Within the legal profession, attorneys are regularly paid to argue with one another. We fight against our peers over and over again on factual questions, legal issues, and sometimes even moral grounds. It is especially telling, then, when an attorney has been nominated for an award by the members of his or her local bar association and has been recognized for excellence within the legal profession by those who are often opposed to his or her legal positions. Such a lawyer is often able to more effectively advocate for his or her clients because even other attorneys will be inclined to respect his or her arguments and case-related requests..

If an attorney has been given a peer-based award such as Best Lawyers or Super Lawyers, chances are they will be more able to leverage their legal expertise and reputation to help get you the settlement you deserve.

At Wagner, McLaughlin & Whittemore, we have been practicing personal injury law since 1967, and our firm’s partners are found on the rolls of board-certified attorneys, ACTL, Best Lawyers, and Super Lawyers, among many other legal honor organizations. If you have been injured in an accident or through the negligence of a doctor or lawyer, we would be pleased if your search for a lawyer led you to us. We would fight hard and tirelessly on your behalf. Contact us today for a free consultation.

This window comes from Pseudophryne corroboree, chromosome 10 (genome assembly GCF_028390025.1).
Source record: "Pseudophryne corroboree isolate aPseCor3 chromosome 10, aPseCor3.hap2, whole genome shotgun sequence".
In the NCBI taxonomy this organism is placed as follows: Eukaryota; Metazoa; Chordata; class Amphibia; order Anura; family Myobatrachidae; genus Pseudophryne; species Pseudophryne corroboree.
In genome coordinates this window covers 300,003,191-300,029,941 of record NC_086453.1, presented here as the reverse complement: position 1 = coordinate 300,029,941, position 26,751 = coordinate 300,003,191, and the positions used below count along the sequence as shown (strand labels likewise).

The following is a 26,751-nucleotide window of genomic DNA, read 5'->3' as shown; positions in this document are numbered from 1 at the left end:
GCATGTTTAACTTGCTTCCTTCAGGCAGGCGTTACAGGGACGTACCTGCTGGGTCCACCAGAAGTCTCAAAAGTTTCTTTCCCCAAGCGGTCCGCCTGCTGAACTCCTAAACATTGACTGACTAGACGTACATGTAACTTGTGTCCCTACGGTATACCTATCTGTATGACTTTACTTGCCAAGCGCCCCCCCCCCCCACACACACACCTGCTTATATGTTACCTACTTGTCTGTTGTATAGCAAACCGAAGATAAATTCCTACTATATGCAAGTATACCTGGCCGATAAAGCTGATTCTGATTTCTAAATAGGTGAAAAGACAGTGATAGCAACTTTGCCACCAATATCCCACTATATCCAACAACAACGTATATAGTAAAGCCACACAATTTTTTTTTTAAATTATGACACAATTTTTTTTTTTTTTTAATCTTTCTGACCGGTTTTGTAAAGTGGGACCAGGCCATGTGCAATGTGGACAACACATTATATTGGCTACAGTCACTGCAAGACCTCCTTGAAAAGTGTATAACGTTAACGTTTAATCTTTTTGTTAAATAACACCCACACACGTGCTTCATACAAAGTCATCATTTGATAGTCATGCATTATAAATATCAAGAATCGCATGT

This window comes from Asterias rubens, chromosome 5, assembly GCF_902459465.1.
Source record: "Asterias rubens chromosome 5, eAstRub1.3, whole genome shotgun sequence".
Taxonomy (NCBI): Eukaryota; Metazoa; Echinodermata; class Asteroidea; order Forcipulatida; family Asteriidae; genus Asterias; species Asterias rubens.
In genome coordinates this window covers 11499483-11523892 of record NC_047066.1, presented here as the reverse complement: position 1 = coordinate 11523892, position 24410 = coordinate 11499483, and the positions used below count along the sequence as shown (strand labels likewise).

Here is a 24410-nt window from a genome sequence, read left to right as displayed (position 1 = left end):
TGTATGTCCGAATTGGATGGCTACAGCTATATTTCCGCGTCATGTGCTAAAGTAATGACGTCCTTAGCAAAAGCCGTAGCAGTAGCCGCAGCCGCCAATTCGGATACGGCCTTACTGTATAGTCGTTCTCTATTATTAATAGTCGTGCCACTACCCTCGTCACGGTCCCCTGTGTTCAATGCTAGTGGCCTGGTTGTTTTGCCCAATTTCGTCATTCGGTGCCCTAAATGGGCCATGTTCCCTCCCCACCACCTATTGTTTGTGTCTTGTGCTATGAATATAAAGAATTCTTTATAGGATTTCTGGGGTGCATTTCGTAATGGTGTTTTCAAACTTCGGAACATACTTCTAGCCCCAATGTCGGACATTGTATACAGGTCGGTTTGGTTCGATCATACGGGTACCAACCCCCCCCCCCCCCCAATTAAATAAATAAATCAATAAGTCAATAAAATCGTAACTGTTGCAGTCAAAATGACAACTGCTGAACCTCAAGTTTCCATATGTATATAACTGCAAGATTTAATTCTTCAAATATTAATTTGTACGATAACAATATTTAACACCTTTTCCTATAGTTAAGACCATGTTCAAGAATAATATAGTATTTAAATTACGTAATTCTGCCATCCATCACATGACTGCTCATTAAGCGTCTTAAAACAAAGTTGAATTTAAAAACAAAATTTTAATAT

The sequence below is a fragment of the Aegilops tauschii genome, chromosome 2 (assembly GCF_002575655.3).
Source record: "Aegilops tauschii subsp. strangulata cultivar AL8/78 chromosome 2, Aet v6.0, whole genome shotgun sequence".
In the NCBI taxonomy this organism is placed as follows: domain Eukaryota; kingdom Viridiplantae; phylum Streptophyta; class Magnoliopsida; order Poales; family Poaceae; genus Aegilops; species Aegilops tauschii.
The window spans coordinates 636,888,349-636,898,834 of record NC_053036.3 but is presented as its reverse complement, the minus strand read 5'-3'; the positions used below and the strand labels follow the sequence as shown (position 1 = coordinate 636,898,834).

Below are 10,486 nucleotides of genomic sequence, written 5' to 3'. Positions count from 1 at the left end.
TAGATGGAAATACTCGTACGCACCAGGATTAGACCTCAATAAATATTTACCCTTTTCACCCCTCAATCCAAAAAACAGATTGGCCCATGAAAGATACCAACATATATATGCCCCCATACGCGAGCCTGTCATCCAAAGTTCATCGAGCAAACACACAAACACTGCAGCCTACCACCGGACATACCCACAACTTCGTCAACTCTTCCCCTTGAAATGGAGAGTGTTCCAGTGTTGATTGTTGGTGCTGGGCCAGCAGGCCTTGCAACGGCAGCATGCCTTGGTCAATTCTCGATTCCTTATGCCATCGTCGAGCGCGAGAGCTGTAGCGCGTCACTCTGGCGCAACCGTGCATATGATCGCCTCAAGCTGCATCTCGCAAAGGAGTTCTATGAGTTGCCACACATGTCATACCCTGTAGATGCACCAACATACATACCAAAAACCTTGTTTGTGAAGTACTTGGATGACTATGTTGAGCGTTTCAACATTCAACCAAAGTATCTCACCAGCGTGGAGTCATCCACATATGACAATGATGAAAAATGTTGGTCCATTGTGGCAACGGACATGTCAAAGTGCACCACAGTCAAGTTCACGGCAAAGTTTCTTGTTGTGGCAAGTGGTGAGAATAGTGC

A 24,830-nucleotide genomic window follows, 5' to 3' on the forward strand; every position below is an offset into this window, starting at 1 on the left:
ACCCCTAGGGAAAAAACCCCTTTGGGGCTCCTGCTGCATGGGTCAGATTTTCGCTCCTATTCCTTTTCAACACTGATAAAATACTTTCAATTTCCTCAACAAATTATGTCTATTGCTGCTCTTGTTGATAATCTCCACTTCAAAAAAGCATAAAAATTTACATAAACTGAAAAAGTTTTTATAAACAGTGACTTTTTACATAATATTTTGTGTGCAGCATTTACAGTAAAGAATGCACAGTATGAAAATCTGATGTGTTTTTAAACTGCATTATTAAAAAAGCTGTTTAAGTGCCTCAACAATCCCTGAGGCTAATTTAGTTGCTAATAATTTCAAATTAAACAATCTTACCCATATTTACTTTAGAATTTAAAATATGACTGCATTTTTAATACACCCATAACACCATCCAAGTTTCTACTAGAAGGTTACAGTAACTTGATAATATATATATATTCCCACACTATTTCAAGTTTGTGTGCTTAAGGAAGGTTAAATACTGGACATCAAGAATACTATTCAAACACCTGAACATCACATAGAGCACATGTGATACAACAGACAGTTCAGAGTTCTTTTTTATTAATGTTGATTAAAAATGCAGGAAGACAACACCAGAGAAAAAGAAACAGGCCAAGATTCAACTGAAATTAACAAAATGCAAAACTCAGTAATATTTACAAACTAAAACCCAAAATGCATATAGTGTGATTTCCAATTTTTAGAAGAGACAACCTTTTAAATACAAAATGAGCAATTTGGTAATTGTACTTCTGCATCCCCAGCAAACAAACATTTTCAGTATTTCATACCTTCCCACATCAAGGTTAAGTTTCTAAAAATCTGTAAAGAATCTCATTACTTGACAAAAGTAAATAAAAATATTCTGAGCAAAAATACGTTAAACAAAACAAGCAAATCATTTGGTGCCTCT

Famous Whistleblowers

Famous WhistleblowersWork with Tampa’s experienced whistleblower attorneys!

Whistleblower protections have been extended by law in this country ever since the Revolutionary War, when, in 1777, Midshipman Samuel Shaw reported that Commodore Esek Hopkins – the Commander-in-Chief of the Continental Navy – had been torturing British prisoners of war. Hopkins sued Shaw for defamation, but the Continental Congress unanimously voted to establish the Whistleblower Protection Law in 1778 and declared that Congress would defend Shaw against Hopkins’ suit.

Since that time, there have been hundreds of whistleblowers reporting everything from military excesses to companies that cook the books to cheat the government. We are all beholden to these brave souls for helping to curb corporate greed and governmental misuse of power. Below is a brief chronological list of some whistleblowers from history whom you may recognize – and others who might just inspire you.

1942: Jan Karski, a Polish resistance fighter, attempted to blow the whistle on the Warsaw ghetto and the Jewish extermination camps. Though he met with President Roosevelt and others, his report was not taken seriously.